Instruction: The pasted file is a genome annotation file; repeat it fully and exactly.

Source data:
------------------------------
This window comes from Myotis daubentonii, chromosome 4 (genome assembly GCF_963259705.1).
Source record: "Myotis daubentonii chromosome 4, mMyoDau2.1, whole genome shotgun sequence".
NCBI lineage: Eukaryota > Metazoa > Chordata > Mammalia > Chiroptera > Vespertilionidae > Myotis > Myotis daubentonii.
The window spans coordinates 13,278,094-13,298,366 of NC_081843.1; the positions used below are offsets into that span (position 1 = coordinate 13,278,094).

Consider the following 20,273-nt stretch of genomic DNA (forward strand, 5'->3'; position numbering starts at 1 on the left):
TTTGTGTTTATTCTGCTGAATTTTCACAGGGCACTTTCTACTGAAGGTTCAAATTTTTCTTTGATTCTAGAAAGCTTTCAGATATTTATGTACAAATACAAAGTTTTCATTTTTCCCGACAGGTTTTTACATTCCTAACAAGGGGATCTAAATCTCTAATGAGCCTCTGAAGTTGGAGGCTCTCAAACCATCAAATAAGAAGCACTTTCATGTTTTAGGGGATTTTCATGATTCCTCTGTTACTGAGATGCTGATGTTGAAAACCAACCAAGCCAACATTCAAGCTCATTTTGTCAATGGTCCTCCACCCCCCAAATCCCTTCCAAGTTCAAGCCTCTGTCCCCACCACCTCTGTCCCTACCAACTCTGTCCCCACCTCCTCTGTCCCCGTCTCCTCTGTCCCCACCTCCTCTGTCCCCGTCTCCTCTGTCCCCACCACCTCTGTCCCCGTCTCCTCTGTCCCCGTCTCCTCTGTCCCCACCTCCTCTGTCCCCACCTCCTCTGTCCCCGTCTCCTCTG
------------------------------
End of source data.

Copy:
This window comes from Myotis daubentonii, chromosome 4 (genome assembly GCF_963259705.1).
Source record: "Myotis daubentonii chromosome 4, mMyoDau2.1, whole genome shotgun sequence".
NCBI lineage: Eukaryota > Metazoa > Chordata > Mammalia > Chiroptera > Vespertilionidae > Myotis > Myotis daubentonii.
The window spans coordinates 13,278,094-13,298,366 of NC_081843.1; the positions used below are offsets into that span (position 1 = coordinate 13,278,094).

Consider the following 20,273-nt stretch of genomic DNA (forward strand, 5'->3'; position numbering starts at 1 on the left):
TTTGTGTTTATTCTGCTGAATTTTCACAGGGCACTTTCTACTGAAGGTTCAAATTTTTCTTTGATTCTAGAAAGCTTTCAGATATTTATGTACAAATACAAAGTTTTCATTTTTCCCGACAGGTTTTTACATTCCTAACAAGGGGATCTAAATCTCTAATGAGCCTCTGAAGTTGGAGGCTCTCAAACCATCAAATAAGAAGCACTTTCATGTTTTAGGGGATTTTCATGATTCCTCTGTTACTGAGATGCTGATGTTGAAAACCAACCAAGCCAACATTCAAGCTCATTTTGTCAATGGTCCTCCACCCCCCAAATCCCTTCCAAGTTCAAGCCTCTGTCCCCACCACCTCTGTCCCTACCAACTCTGTCCCCACCTCCTCTGTCCCCGTCTCCTCTGTCCCCACCTCCTCTGTCCCCGTCTCCTCTGTCCCCACCACCTCTGTCCCCGTCTCCTCTGTCCCCGTCTCCTCTGTCCCCACCTCCTCTGTCCCCACCTCCTCTGTCCCCGTCTCCTCTG